Now that it is mid-November Christmas is in full swing! Social media is littered with pictures of family trees and the neighbours are putting up lights-
LETS GET READY TO RUUUUMMMMBBBLLLLEEEEEEE
In the left corner: Merry Christmas
In the right corner: Happy Holidays
MERRY CHRISTMAS VS HAPPY HOLIDAYS annual face off.
Some narrow-minded people get caught up with this insane argument that Christmas is superior than every other holiday in December and begin the constant complaining about their refusal to be politically correct and that it is some big hoopla to tell someone “Happy Holidays.”
It is just tradition beating us in the heads and people forgetting to realize that there are also over a dozen other days to be celebrated in the month of December other than Christmas Day. It’s ironic how many people who celebrate Christmas are also the ones that trample their neighbours on Black Friday.
Personally, I love Christmas. I love hanging out with my family. My son’s birthday is Christmas Eve, and the whole month is filled with baked goods. Also, after New Years winter tends to be too cold and stretched out to enjoy wholeheartedly. That being said I am not forcing anyone to comply with my celebrations and part of me feels guilty even making my son participate in the insanity. I wish everyone a Happy Holidays.
Majority of Canadians relate the December break directly to the Christmas holiday, an online poll by Angus Reid Global conducted last year found that over 80% of Canadians feel the holiday is far too commercial and less than a third actually attend a religious service.
We are more diverse than ever. We have access to all of this information readily at our fingertips, yet we argue over semantics like Happy Holidays. It should come down to common sense. If you know someone celebrates Christmas, feel free to wish them a merry one, but if they obviously celebrate another day, or maybe not one at all, wish them a Happy Holiday or mix it up a bit with a Seasons Greetings.
Can you imagine!? Someone walking up to you in a grocery store with a huge smile telling you “Seasons Greetings?” How unforgivable. How dare they wish cheer upon you without spouting some possible offensive and overused saying.
That is the reason that stores use Happy Holidays and schools don’t focus on Christmas anymore. They want everyone to feel included, regardless of their beliefs.
End this #WarOnChristmas insanity. There is no war on any specific holiday, if anything it is a war on narrow mindedness and exclusion. In the iconic words of John Lennon, “War is over if you want it.”
It seems like the second Halloween is over the commercial world is throwing up Christmas on everyone, but many people forget that there is an actual <em><strong>important and meaningful</strong> </em>holiday in between them. Every year I see fewer people supporting the poppy, something that in light of recent event should spark support easily.
Remembrance day is the time where we as the free people of Canada can give respect and properly thank the who have fought for our freedom.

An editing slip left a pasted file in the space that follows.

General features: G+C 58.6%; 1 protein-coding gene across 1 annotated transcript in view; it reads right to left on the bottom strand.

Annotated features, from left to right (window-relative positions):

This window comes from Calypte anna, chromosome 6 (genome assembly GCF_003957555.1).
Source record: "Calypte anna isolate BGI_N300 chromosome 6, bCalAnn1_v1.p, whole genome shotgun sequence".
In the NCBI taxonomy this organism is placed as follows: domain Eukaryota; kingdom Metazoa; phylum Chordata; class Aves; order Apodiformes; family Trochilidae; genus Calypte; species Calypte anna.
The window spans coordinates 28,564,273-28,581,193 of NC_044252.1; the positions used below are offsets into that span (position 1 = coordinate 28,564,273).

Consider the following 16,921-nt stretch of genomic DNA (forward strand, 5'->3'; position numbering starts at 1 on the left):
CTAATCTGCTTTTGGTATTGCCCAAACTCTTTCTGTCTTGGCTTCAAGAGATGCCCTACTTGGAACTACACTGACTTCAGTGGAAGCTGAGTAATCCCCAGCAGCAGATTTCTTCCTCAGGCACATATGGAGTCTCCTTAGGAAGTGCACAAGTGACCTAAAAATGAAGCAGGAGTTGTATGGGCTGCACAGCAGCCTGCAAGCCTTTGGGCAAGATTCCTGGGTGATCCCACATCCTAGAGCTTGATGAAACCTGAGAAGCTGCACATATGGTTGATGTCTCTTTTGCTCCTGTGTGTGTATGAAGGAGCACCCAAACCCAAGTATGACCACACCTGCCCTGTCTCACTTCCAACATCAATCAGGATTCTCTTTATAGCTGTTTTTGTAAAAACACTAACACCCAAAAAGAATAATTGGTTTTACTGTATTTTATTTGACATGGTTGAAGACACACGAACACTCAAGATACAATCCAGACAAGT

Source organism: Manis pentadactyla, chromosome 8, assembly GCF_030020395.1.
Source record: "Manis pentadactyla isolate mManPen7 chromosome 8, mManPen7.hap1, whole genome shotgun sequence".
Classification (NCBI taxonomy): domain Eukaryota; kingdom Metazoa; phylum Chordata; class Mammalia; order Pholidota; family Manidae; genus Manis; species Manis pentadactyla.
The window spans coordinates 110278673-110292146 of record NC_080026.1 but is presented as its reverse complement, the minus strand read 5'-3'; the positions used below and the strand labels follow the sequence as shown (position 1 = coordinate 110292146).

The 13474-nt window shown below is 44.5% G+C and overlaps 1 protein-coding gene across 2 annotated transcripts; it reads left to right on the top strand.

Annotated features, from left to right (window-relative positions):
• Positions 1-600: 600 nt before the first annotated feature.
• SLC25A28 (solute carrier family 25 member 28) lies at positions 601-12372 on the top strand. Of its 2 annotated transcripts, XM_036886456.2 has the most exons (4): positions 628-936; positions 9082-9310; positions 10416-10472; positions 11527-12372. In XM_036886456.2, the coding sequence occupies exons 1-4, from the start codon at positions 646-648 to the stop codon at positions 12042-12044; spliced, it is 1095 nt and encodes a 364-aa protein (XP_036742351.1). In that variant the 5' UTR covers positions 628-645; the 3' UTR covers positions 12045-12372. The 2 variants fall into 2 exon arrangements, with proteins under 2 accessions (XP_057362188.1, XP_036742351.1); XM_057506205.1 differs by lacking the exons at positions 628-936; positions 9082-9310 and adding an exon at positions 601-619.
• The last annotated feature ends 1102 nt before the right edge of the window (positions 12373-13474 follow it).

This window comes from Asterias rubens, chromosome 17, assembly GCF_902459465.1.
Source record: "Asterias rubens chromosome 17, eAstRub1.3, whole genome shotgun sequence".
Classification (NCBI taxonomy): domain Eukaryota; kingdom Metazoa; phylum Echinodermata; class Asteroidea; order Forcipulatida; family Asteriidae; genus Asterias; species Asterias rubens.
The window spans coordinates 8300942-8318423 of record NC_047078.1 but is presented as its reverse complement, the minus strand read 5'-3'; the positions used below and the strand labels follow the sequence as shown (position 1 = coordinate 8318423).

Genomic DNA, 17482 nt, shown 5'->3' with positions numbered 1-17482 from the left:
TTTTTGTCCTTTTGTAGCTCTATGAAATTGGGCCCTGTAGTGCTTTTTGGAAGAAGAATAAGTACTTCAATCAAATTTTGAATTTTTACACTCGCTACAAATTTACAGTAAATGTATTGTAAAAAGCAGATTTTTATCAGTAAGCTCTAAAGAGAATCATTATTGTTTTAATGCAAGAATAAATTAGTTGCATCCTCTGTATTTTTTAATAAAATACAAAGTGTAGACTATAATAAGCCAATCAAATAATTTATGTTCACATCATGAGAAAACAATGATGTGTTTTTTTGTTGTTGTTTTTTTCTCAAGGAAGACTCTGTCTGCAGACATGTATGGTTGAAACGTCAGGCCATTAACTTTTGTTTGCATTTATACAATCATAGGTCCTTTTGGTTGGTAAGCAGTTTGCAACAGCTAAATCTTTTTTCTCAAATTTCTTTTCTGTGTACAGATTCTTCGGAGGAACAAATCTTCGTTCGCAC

This year the NDP is pushing forward a bill that will make Remembrance Day a national statutory holiday. Currently six provinces and three territories have November 11th as a paid holiday, except Ontario, Quebec, Manitoba and Nova Scotia don’t recognize it as one.
Remembrance Day celebrations will be on the forefront, as it falls only a few weeks after two attacks on soldiers in Ottawa, including the death of soldier Cpl. Nathan Cirillo, who was only a young 24, as he stood guard of the War Memorial. Attacks like these are hard for Canadians because that type of action rarely happens here.
Some Americans, such as <em>The View </em>host Rosie O’Donnell, have spoken out that the amount of media coverage and outcry over the Ottawa shootings is outrageous and hyperbolic, because “86 people a day are killed in America with guns, and you know what? That is terrorism here,” according to O’Donnell.
These types of statements do nothing for anybody, and the fact that Americans can live with this as their day-to-day living only makes it easier to see thy they constantly try to justify their right to bare arms and the constant conflicts overseas. Lets make a vow to see all violence for what it really is no matter the ethnicity behind it and stop constantly naming people terrorists when we ourselves commit the same unneeded acts.
Regardless, Remembrance day, Veterans Day, whatever you call it in whatever country you celebrate it, it all comes down to putting down the electronics, putting problems on the back burner, taking those two minutes of silence and remembering those who gave their lives for your freedom.
So keep Christmas at bay for another couple weeks. Refrain from the consumer Hallmark holiday and mark November 11th with national pride, because your house might just get egged if you put up you Christmas decorations this week. Seriously, everyone, despite their nationality, should be sporting a poppy for the next couple weeks, <strong>at least. </strong>
Then we can get on to the whole <em>whose festive celebrations are better </em>debate that goes along with the numerous religious holidays in December.